Texting and Walking: Dangerous Mix

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Pedestrians walk past padded lampposts in Brick Lane in London.

You might call it an avocational hazard. A recent ITN News video in the U.K. shows that some London pedestrians have become so preoccupied with e-mailing and text messaging on their BlackBerrys and cell phones that they can't make it down a city block without crashing into lampposts or trash bins. One of the most hazardous streets for "walking while texting," according to the Monty Python–esque video clip, is East London's busy Brick Lane, lined with trendy boutiques and curry shops, where people have been filmed walking head down, ricocheting off various stationary sidewalk objects. The solution? Wrap Brick Lane's lampposts with fluffy, white rugby goalpost cushions.

The video hit the Internet in early March and was met with widespread media attention ("Britain's first safe text street has been created complete with padded lampposts to protect millions of mobile phone users from getting hurt in street accidents while walking and texting," the London Daily Mail proclaimed) along with much twittering in the blogosphere about the possible expansion of the Brick Lane pilot project. But it turned out that the lamppost-wrapping scheme was just a clever public-relations ploy mounted by 118118, a British directory assistance company, and Living Streets, a well-known charity dedicated to making cities more pedestrian-friendly. In tandem with the publicity stunt, Living Streets conducted an unscientific survey of 1,000 texting Brits and found that 1 in 10 — or, potentially, 6.5 million people nationwide — had suffered injuries while texting and walking.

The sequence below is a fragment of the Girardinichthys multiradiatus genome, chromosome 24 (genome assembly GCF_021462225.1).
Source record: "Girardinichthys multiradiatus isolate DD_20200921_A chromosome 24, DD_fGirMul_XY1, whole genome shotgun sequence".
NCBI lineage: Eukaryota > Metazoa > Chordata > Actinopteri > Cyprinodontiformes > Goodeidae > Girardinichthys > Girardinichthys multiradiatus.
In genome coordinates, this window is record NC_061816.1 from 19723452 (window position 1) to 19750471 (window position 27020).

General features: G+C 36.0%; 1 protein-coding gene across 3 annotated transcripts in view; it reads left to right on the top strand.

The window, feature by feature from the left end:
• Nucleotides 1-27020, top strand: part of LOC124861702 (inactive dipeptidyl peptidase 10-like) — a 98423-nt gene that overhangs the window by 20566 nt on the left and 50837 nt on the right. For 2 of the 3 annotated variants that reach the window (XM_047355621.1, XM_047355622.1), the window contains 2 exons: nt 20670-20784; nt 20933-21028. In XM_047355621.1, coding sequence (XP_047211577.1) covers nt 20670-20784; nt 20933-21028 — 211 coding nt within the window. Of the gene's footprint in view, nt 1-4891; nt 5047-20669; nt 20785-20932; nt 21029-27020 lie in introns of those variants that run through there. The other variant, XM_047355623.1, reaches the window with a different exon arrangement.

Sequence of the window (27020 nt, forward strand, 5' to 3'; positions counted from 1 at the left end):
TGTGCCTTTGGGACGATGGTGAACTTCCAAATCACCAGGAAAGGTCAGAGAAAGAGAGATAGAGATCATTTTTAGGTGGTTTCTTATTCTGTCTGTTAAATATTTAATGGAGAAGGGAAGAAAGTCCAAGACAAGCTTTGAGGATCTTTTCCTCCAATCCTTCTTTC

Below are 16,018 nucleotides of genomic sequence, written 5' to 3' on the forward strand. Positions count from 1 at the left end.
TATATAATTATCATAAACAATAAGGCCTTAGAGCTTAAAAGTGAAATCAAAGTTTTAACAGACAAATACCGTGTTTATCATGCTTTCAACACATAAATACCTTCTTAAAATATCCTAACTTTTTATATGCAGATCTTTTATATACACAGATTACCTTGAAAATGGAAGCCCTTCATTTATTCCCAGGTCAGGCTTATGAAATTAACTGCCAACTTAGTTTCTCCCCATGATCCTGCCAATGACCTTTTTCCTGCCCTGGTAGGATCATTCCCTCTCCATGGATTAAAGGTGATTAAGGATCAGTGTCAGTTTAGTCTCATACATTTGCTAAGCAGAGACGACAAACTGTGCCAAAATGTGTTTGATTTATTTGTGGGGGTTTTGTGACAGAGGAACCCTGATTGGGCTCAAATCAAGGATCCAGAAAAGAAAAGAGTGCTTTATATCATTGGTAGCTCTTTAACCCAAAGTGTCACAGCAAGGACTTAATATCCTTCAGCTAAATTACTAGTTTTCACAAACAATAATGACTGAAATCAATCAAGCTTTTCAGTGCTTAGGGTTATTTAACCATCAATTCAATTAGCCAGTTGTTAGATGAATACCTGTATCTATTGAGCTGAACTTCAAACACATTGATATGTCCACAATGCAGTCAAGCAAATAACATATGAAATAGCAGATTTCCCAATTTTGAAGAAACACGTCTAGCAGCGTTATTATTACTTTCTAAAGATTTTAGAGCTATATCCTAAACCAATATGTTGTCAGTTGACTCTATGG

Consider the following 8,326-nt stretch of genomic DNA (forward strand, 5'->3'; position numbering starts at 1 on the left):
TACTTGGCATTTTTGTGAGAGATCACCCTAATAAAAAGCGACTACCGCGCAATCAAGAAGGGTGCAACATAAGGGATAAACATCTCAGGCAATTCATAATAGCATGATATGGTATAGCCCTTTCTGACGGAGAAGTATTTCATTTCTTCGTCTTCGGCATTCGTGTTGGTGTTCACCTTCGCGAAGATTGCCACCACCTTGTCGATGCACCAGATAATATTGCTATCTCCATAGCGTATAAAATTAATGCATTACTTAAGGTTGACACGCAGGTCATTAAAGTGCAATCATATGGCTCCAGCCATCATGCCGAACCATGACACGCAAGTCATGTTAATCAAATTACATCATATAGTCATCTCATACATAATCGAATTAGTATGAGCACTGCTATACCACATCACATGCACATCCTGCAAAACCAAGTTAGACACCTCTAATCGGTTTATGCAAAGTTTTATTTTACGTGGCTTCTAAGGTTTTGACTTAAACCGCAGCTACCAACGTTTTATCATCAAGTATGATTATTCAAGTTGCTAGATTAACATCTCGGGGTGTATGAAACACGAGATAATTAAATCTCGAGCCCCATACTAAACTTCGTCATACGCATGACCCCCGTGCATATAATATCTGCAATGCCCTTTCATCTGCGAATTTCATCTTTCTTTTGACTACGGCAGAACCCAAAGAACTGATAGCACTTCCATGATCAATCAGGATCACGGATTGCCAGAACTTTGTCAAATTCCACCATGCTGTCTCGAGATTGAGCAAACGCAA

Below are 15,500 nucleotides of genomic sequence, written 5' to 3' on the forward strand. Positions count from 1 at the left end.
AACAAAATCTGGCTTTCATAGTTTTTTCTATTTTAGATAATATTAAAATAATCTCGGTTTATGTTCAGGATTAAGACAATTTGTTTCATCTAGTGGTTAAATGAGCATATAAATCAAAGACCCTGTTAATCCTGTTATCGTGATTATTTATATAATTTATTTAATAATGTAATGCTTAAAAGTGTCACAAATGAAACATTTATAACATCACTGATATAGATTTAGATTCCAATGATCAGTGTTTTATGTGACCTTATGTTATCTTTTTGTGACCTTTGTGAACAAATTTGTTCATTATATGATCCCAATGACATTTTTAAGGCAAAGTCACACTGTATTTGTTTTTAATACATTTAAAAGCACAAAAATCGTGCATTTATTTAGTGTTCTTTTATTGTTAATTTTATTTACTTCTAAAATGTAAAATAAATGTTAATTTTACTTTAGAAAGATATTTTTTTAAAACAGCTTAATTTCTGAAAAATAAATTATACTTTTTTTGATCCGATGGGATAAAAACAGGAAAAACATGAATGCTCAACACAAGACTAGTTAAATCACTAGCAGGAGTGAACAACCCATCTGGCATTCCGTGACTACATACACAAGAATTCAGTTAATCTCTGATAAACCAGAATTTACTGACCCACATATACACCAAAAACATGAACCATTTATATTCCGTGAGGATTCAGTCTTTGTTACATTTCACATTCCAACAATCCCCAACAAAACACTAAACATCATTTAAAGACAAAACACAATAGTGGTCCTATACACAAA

In a world where billions of text messages move through the ether daily — Filipinos hold the national record, having sent a billion texts per day in 2007 — it's no surprise that news of texting-while-walking accidents piqued such global interest. Though the lamppost bumpers were removed from Brick Lane after only 24 hours, the debate over such "nanny government" maneuvers and the rampant dangers of walking while texting rages on. It's a debate that New Yorkers joined last year when State Senator Carl Kruger of Brooklyn introduced a bill in Albany to combat "iPod oblivion." His bill, which was prompted by the death of two constituents who were killed crossing the street while listening to their iPods, sought to ban pedestrians from using earphones in crosswalks in New York's large urban areas. The bill languished in committee last year, but the Senator has reintroduced it in 2008.

Intuitively, the perils of texting while walking make sense. But George Branyan, pedestrian coordinator for the District of Columbia Department of Transportation, says that in most pedestrian accidents, neither text messaging nor iPod oblivion are major factors. "I am not seeing it in the crash data," Branyan says.